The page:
Monday, 03 December 2012 14:39
Company profits are down for a fourth consecutive quarter, driven lower by a 12.2 per cent fall in mining profits.
Gross operating profits in current prices and seasonally adjusted terms fell 2.9 per cent in the September quarter and were down 13.0 per cent in the 12 months to September 2012, the Australian Bureau of Statistics (ABS) said on Monday.
Estimated business inventories - unfinished goods and finished goods as yet unsold - rose 1.1 per cent in the September quarter.
RBC Capital Markets currency strategist Michael Turner said recent falls in commodity prices pulled mining profits lower and pushed inventories higher.
"There was a soft undertone to that data," he said.
"The well-documented developments in spot commodity prices during July to September seemed to prompt some predictable reactions in the mining sector; shipments were held back and profits were lower."
Mr Turner said the data firms up the chance of a quarter of a percentage point interest rate cut by the Reserve Bank of Australia (RBA) on Tuesday.
He expects another cut in the new year.
"The issue will be that the starting point output growth may well have been softer than they had assumed, judging by today's data," he said.
"We continue to expect that the cash rate will reach 2.75 per cent this cycle."
The business inventories data from the ABS also showed a 0.2 per cent fall, seasonally adjusted, in wages and salaries for the September quarter.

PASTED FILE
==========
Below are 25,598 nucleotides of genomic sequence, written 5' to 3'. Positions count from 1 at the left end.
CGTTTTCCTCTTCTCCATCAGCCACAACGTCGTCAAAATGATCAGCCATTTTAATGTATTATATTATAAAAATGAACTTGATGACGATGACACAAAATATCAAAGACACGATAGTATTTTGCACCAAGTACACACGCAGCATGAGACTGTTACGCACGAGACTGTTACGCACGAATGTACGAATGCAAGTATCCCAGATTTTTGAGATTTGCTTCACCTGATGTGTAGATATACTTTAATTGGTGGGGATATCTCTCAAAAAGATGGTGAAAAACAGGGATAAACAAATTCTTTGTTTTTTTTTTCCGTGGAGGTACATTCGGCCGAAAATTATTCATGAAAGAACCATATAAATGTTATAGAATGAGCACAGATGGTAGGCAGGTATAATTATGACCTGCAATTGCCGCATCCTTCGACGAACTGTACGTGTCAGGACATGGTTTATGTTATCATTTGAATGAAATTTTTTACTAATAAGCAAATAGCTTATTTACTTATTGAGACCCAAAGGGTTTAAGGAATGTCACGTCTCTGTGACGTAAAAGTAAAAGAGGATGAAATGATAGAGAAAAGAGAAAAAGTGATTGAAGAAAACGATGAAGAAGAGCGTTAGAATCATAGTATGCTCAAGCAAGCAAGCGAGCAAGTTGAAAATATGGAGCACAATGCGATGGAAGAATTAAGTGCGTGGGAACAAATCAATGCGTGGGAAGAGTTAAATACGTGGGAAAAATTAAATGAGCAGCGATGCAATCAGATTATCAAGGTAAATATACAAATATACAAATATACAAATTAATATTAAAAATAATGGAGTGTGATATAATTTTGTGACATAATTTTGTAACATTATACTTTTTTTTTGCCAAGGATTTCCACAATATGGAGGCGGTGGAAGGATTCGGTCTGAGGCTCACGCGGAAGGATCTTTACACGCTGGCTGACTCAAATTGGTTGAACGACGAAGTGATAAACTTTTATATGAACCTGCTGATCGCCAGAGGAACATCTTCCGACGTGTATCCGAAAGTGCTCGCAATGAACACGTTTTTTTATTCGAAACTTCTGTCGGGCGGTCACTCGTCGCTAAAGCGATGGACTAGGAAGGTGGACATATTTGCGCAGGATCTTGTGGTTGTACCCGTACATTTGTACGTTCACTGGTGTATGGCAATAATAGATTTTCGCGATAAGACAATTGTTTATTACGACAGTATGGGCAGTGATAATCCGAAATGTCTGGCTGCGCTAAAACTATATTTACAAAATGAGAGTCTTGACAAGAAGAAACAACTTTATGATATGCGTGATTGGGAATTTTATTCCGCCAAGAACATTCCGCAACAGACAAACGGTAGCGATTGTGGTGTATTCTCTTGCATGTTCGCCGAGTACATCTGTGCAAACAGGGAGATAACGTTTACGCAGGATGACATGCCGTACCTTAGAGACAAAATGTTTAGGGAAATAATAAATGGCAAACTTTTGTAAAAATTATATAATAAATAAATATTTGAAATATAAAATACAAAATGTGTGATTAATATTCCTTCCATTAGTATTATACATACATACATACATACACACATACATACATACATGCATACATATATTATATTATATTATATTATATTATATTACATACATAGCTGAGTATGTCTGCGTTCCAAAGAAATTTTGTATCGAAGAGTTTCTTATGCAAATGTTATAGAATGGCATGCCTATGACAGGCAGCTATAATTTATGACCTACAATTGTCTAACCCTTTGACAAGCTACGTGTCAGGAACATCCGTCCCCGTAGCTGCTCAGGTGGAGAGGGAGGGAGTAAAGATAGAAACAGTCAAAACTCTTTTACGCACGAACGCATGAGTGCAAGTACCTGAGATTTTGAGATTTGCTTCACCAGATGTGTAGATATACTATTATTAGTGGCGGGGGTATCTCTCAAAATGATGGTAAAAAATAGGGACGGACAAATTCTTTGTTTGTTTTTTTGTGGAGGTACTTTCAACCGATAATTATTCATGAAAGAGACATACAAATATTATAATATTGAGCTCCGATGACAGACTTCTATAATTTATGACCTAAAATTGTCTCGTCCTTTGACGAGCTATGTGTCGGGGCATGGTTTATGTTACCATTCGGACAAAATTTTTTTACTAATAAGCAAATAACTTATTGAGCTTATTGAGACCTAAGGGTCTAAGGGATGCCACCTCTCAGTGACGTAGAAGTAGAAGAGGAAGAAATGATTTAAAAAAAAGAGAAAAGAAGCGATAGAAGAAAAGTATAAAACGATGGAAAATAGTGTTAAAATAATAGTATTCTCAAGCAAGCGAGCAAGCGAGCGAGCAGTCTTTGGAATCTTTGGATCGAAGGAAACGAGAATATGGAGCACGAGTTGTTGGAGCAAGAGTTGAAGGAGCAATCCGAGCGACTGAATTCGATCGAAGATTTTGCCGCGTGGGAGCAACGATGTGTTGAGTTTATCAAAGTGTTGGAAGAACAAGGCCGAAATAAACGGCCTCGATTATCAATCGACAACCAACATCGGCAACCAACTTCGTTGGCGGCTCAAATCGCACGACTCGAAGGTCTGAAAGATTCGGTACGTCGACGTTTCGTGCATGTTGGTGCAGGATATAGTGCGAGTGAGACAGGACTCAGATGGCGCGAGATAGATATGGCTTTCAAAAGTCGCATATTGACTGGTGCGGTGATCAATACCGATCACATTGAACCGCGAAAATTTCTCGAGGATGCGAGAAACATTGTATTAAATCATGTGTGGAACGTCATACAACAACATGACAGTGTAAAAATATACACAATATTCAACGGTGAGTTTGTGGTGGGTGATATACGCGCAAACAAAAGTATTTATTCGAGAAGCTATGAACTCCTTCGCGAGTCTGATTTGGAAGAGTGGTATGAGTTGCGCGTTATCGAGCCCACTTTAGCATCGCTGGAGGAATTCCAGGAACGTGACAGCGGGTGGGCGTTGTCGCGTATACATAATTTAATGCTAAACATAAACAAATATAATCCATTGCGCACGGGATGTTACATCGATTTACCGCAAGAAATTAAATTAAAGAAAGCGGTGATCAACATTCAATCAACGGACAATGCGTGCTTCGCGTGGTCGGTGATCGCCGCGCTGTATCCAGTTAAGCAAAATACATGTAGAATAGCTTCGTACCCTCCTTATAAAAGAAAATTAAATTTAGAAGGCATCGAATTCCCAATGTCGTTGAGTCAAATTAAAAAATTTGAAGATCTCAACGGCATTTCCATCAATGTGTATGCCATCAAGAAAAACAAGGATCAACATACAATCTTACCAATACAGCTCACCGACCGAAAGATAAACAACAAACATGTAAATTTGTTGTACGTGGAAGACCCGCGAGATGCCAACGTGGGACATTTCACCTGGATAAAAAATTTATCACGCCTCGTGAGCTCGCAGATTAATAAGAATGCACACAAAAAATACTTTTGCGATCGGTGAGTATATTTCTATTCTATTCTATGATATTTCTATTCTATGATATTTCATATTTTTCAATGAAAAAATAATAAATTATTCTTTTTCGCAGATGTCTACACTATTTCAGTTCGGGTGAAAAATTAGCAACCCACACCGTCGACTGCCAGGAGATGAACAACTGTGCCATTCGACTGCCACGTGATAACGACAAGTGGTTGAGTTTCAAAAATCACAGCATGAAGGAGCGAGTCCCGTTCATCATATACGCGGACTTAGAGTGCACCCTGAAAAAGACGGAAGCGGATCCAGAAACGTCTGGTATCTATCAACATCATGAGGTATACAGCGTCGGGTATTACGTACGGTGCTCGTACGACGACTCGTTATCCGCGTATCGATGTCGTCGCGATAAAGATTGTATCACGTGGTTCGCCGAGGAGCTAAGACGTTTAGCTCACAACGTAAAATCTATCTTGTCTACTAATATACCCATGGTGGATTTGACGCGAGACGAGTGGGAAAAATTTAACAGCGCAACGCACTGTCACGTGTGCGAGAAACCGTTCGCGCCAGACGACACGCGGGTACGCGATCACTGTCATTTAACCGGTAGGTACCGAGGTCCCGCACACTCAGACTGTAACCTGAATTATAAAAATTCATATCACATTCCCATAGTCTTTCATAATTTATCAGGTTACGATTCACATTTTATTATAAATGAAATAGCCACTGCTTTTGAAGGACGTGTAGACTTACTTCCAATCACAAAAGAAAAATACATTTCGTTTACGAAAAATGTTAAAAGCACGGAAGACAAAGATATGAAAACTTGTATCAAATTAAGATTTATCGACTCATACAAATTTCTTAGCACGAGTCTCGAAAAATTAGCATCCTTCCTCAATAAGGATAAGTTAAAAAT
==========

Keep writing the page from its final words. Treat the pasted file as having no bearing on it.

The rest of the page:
JP Morgan economist Ben Jarman said the continuing fall in profits is beginning to impact on households.
This (fall in wages and salaries) has not happened since early in 2009, which of course is when the unemployment rate hit its prior peak," Mr Jarman said.
"While hiring already has pulled back, the sales to wages ratio still is falling in the more cyclical industries like mining, construction, retail,
and real estate, indicating more job shedding to come."
Mr Jarman said this is evidence that the RBA has not yet cut its cash rate to a level that will stimulate the economy and expects an interest rate cut on Tuesday and another in the first three months of 2013.
The figures feed into the September quarter national account data released by the ABS on Wednesday, which includes gross domestic product (GDP).
"The broad weakness of the business indicators today suggests significant headwinds to the income side of the national accounts on Wednesday, at both the corporate and household level," Mr Jarman said.
The inventories build-up similarly suggests trade and consumer spending will underperform."
Mr Jarman said he is currently sticking with JP Morgan's forecast of GDP growth of 0.4 per cent for the September quarter, the median market forecast is 0.6 per cent.
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